Scavenger Hunting

(October 23, 2015 – En Route to San Diego)

As we fly over the Grand Canyon, I know just to the north is a place that holds all of my heart. It is a love story that led us to Utah – a boy and girl fell in love and said “I do.” Two  days after our wedding, we headed to Utah. It was our love that took us there, but it is where we fell deeply in love. It’s where our loved gained roots. It has been our anchor. As I fly out west today, I want to jump out of this plane. I want my bare feet to be covered in red dirt. I want the vastness of the sky. I want the air at the top of the mountain.

Grand Canyon

My plane left Virginia Beach at 6:30am this morning, and I landed in Chicago as the sun was rising. It is a cloudy day in Chicago. As we made our approach into the airport my eyes searched the horizon for the skyline. I rediscovered a piece of my heart hidden in those city streets one week and five days ago. I wanted to see the skyline that pulled me to that finish line. As soon as I accepted that my only vision of Chicago would be the O’Hare airport, the sun escaped the clouds. A spotlight shined down on the city. Where are my running shoes?  Please let me run to that skyline one more time.

The month of October has felt like a scavenger hunt. Perhaps that is why I have been compelled to search the world outside of this flight craving Utah and the streets of Chicago. October has been a quest to find the brightest part of my soul. It started by returning to the town I was born in just north of Chicago. I attended a PQMD Meetinh (Partnership for Quality Medical Donations). Not only did I attend, but I participated. I contributed. On the second day of the meeting, I was asked to present. I came prepared. I had notes and a Powerpoint. I was ready to share my script. When I walked into the meeting, I realized I actually had no clue what I had signed up for. I wasn’t just presenting. I was sitting on a panel to discuss increasing access to healthcare around the world. What I had prepared would be the backbone of a conversation, but it wouldn’t be my script. As I listened to other panelists, I sat in awe of their accomplishments. Soon the microphone was pointed in my direction. In that moment something magical happened. The voice that came out of my mouth was confident. I had something to say. I floated somewhere above myself, and I was gifted one of those rare moments when I actually saw myself. I wasn’t distorted by fear or insecurity. I was the best, most authentic version of myself. I thrived, I was engaged, and I loved it.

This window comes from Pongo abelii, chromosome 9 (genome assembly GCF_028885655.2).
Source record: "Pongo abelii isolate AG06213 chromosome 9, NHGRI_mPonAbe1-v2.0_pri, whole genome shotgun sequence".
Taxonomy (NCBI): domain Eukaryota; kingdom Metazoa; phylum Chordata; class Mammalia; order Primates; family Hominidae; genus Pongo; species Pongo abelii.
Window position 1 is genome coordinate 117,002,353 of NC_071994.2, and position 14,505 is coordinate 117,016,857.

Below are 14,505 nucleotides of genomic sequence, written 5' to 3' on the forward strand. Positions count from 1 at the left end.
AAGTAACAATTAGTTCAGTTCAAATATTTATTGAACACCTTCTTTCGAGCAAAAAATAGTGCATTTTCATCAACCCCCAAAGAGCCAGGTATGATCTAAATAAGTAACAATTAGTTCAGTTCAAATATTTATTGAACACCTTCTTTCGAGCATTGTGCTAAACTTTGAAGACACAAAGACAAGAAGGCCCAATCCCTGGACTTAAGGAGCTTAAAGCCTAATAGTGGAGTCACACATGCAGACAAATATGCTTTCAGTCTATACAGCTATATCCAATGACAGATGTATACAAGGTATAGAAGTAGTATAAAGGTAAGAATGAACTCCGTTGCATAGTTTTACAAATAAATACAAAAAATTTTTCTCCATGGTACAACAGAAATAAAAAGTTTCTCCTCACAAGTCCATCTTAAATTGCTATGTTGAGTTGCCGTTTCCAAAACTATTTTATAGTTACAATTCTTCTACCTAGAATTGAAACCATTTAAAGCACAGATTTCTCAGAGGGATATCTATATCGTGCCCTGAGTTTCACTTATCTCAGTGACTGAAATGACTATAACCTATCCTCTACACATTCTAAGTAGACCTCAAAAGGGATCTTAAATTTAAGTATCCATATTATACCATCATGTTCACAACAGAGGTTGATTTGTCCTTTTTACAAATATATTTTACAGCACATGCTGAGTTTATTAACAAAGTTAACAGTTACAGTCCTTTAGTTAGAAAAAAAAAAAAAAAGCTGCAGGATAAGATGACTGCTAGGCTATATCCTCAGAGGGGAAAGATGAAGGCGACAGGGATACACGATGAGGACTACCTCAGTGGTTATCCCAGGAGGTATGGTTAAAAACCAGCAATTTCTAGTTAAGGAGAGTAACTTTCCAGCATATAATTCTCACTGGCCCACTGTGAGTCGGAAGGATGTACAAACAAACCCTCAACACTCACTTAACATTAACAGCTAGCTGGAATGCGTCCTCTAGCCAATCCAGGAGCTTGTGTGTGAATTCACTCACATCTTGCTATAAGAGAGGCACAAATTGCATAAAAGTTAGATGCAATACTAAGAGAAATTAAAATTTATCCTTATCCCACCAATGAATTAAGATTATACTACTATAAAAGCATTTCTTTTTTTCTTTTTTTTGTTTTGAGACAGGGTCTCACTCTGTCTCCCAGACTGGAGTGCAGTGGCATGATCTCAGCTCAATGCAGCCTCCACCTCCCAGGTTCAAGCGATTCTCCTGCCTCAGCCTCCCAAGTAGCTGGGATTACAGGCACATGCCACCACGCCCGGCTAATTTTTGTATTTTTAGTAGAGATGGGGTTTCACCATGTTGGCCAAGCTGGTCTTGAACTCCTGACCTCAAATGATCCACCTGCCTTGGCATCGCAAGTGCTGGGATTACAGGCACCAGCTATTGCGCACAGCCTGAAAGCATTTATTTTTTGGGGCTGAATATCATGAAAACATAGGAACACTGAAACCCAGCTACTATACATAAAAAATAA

I carried this with me onto the streets of Chicago. For 26.2 miles, I was the best, most authentic version of myself. I thrived, I was engaged, and I loved it.

Today I am sitting on a plane heading to San Diego. The scavenger hunt continues. I lived in San Diego for a few years shortly after I was born. More important than my toddler development, I also revisited San Diego as part of the trip with my family when I was twenty-one. It was on that trip that I read about medical volunteers in Cuba. It was after that trip that I put my adult life into action by accepting a proposal that squashed my dreams of returning to Cuba and ultimately lead me down the path of divorce. But it was that trip and all of my actions after that trip that carved out my soul. The last time I visited San Diego, I didn’t have any idea of the gifts I had hiding inside of me.

Fourteen years later, I’m on a plane amazed and grateful for my scattered soul. I’m amazed and grateful that this month has become such a pivotal month in my life. This scavenger hunt is perfectly timed. I’m picking up the pieces of my heart, not because it is broken, but because it is incredibly whole. My heart is complete so there is room for every lost piece I left scattered around the world over the past 35 years.

Sunset on the San Diego Bay

Every moment of life won’t contain the love of Utah. Ever mile won’t be as magnificent as the miles in Chicago. But for the first time, I have the confidence to work through it all. I have the confidence to use my voice, to trust the process, and to work with whatever life brings me.

Over the past 35 years, I’ve spent a lot of time telling myself to “Let it Go.” I needed to. It was a lesson I had to not only learn, but a lesson I had to live. I needed to let go of guilt and burden. I needed to let go of things I couldn’t control. As I complete this scavenger hunt, I’ve started a new chapter. I’ve learned something new about myself. I’m ready to accept wherever this path takes me. Instead of focusing on letting things go, now I want to scream “Let it come”. I’ve opened up my arms and my heart. Welcome life! I’m ready to live it!

Pacific Ocean
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